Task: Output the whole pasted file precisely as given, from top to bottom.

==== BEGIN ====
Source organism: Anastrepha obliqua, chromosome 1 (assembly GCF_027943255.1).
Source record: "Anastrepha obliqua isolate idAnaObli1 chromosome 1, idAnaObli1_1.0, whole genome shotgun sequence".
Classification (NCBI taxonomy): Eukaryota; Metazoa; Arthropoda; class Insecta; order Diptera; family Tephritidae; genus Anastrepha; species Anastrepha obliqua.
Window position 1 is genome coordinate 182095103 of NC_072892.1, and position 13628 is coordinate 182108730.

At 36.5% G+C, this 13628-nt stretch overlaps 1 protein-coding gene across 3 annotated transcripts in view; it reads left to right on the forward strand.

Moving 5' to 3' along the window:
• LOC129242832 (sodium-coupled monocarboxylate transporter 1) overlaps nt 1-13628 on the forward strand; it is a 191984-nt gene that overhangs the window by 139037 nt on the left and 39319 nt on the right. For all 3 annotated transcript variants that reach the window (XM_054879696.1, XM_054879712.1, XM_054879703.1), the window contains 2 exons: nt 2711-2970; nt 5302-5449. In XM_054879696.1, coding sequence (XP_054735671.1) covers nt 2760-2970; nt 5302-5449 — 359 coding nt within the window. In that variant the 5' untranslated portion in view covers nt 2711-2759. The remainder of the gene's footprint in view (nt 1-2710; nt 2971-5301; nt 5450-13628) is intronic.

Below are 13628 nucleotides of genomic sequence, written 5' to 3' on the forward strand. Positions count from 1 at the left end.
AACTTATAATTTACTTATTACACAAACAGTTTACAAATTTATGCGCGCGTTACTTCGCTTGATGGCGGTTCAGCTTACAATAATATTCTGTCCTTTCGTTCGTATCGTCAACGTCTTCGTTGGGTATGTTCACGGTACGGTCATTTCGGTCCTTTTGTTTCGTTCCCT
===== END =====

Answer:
Source organism: Anastrepha obliqua, chromosome 1 (assembly GCF_027943255.1).
Source record: "Anastrepha obliqua isolate idAnaObli1 chromosome 1, idAnaObli1_1.0, whole genome shotgun sequence".
Classification (NCBI taxonomy): Eukaryota; Metazoa; Arthropoda; class Insecta; order Diptera; family Tephritidae; genus Anastrepha; species Anastrepha obliqua.
Window position 1 is genome coordinate 182095103 of NC_072892.1, and position 13628 is coordinate 182108730.

At 36.5% G+C, this 13628-nt stretch overlaps 1 protein-coding gene across 3 annotated transcripts in view; it reads left to right on the forward strand.

Moving 5' to 3' along the window:
• LOC129242832 (sodium-coupled monocarboxylate transporter 1) overlaps nt 1-13628 on the forward strand; it is a 191984-nt gene that overhangs the window by 139037 nt on the left and 39319 nt on the right. For all 3 annotated transcript variants that reach the window (XM_054879696.1, XM_054879712.1, XM_054879703.1), the window contains 2 exons: nt 2711-2970; nt 5302-5449. In XM_054879696.1, coding sequence (XP_054735671.1) covers nt 2760-2970; nt 5302-5449 — 359 coding nt within the window. In that variant the 5' untranslated portion in view covers nt 2711-2759. The remainder of the gene's footprint in view (nt 1-2710; nt 2971-5301; nt 5450-13628) is intronic.

Below are 13628 nucleotides of genomic sequence, written 5' to 3' on the forward strand. Positions count from 1 at the left end.
AACTTATAATTTACTTATTACACAAACAGTTTACAAATTTATGCGCGCGTTACTTCGCTTGATGGCGGTTCAGCTTACAATAATATTCTGTCCTTTCGTTCGTATCGTCAACGTCTTCGTTGGGTATGTTCACGGTACGGTCATTTCGGTCCTTTTGTTTCGTTCCCT